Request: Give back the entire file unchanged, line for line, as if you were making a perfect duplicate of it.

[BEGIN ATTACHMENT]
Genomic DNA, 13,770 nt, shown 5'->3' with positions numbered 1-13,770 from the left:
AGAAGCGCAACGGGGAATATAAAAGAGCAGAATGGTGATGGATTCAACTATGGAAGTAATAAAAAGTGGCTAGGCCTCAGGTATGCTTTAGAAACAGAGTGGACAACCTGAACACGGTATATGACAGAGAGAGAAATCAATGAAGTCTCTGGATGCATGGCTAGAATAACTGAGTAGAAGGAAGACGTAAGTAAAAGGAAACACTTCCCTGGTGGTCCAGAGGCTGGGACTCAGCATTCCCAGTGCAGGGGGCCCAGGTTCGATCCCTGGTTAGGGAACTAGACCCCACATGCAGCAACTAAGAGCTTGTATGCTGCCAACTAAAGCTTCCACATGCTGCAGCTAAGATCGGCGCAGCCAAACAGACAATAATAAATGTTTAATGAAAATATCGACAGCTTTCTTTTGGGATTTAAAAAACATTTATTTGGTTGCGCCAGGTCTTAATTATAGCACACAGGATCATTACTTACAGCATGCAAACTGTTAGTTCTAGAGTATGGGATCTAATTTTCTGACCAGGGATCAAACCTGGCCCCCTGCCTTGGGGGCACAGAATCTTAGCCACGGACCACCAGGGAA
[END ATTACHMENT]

Genomic DNA, 13,770 nt, shown 5'->3' with positions numbered 1-13,770 from the left:
AGAAGCGCAACGGGGAATATAAAAGAGCAGAATGGTGATGGATTCAACTATGGAAGTAATAAAAAGTGGCTAGGCCTCAGGTATGCTTTAGAAACAGAGTGGACAACCTGAACACGGTATATGACAGAGAGAGAAATCAATGAAGTCTCTGGATGCATGGCTAGAATAACTGAGTAGAAGGAAGACGTAAGTAAAAGGAAACACTTCCCTGGTGGTCCAGAGGCTGGGACTCAGCATTCCCAGTGCAGGGGGCCCAGGTTCGATCCCTGGTTAGGGAACTAGACCCCACATGCAGCAACTAAGAGCTTGTATGCTGCCAACTAAAGCTTCCACATGCTGCAGCTAAGATCGGCGCAGCCAAACAGACAATAATAAATGTTTAATGAAAATATCGACAGCTTTCTTTTGGGATTTAAAAAACATTTATTTGGTTGCGCCAGGTCTTAATTATAGCACACAGGATCATTACTTACAGCATGCAAACTGTTAGTTCTAGAGTATGGGATCTAATTTTCTGACCAGGGATCAAACCTGGCCCCCTGCCTTGGGGGCACAGAATCTTAGCCACGGACCACCAGGGAA